Now knowing what to expect from signor Scribante, I hit the second practice session with a lot more gusto — particularly at the end of the long main straight where I moved my mental brake marker from the 100-metre board down to around the 50-metre board. This seemed to help dramatically. Not just in terms of speed but also in getting the car rotated better. Braking a lot later and deeper into the first corner amplifies the trail braking effect, which in turn helps to pivot the little GR Yaris in the direction of the late apex point.
Next I steered my attention towards the “Conti Esses” where a gentler-in, harder-out approach seemed to keep the car steadied and in better shape for a high-speed drag down to what must be the most fearsome corner on the entire track — “Hanger Bend”.
A sweeping right-hander that rises up a slope, this tricksy slice of asphalt demands bravery and respect in equal measure. A quick dab of the brakes helps to settle the car just before you turn into it and then it's back hard on the throttle when you do in order carry the maximum amount of speed on the approach down to “Hunts Hairpin”. A lot of time can be gained or lost here, so it's vitally important that you fully commit to reap the rewards. After the hairpin it's pretty much a flat-out blast through the “Bridgestone Sweep” en route to the final corner of the lap: the long and seemingly never-ending “Dunlop”.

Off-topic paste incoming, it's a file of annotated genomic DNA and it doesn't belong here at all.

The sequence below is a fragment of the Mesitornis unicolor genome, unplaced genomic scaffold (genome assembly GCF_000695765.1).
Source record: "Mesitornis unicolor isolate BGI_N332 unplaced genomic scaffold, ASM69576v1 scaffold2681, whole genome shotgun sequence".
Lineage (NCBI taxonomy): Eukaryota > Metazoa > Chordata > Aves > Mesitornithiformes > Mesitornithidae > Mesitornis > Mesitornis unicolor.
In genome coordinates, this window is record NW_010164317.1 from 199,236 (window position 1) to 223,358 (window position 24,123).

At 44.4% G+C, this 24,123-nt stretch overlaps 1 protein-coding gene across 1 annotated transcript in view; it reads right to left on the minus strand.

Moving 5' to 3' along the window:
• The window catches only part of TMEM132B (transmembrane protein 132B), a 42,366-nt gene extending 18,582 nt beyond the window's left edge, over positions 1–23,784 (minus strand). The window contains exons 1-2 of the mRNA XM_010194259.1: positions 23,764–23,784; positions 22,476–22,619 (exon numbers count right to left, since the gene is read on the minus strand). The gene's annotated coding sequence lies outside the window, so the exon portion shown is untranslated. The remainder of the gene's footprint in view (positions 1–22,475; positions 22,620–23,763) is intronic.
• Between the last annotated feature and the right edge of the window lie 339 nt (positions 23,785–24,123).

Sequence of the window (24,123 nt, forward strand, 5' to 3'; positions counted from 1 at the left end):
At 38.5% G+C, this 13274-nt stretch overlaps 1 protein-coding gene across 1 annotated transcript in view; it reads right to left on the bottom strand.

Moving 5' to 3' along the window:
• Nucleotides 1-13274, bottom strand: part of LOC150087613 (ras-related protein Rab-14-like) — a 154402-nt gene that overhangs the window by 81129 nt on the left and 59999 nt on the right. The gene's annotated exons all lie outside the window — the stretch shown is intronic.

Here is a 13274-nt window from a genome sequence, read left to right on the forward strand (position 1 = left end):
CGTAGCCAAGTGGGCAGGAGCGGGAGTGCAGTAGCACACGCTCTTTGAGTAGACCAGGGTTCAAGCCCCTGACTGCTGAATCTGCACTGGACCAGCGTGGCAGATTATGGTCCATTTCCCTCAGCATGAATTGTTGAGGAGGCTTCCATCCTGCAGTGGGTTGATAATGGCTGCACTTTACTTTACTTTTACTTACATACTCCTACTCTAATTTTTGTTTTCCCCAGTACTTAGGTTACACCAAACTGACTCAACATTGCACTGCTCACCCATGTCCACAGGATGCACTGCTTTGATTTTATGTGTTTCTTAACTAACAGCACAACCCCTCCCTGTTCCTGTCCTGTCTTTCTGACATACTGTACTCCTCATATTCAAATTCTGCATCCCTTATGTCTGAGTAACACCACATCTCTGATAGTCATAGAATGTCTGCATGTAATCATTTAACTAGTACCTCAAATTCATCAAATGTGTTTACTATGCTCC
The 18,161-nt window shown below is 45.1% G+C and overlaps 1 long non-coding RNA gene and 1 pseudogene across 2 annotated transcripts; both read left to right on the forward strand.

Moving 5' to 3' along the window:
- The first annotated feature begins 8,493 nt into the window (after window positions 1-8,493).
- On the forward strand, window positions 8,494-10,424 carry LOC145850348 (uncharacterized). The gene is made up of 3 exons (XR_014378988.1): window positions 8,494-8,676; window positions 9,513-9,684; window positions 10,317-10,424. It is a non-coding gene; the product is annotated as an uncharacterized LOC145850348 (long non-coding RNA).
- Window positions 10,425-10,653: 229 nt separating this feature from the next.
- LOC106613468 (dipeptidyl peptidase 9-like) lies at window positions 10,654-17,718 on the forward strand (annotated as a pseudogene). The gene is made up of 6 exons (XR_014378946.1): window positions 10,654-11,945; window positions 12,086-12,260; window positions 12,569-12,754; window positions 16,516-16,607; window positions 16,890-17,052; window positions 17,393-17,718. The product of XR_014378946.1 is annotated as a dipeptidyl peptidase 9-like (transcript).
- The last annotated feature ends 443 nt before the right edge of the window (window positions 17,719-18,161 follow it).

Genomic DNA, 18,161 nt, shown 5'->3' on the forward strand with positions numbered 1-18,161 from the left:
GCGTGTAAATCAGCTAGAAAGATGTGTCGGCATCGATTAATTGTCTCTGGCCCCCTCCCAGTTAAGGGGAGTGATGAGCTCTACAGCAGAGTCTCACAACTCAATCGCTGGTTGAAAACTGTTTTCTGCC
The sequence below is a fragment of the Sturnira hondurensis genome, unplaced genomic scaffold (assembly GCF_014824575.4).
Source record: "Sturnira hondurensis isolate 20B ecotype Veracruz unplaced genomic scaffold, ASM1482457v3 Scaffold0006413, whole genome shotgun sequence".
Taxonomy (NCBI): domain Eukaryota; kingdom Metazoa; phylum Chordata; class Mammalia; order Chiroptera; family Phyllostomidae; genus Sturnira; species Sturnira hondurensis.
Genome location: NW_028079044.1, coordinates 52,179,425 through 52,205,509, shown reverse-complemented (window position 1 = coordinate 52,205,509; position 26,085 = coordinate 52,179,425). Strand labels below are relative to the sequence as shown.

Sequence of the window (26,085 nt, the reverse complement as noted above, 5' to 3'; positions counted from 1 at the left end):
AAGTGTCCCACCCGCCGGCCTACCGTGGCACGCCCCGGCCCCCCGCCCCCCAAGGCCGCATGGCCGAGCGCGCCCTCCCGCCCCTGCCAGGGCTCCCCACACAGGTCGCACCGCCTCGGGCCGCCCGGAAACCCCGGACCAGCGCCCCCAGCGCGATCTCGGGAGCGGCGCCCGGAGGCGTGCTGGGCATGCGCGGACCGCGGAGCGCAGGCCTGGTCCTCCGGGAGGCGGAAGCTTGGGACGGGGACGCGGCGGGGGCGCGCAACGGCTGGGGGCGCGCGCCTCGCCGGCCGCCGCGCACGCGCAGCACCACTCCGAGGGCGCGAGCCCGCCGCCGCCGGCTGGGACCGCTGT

For the first few laps of the second session I was stringing everything together reasonably well and managed to bank a 1:11.318 until my tyres (which have been on the car since our first shakedown session in February) finally gave up the ghost. This proved exciting; especially through “Hanger Bend” where I exited at full opposite lock at well over 120km/h. So I adopted the Alain Prost approach, did the responsible thing and pitted where I found that the tyre carcasses were a lap or two away from delaminating completely.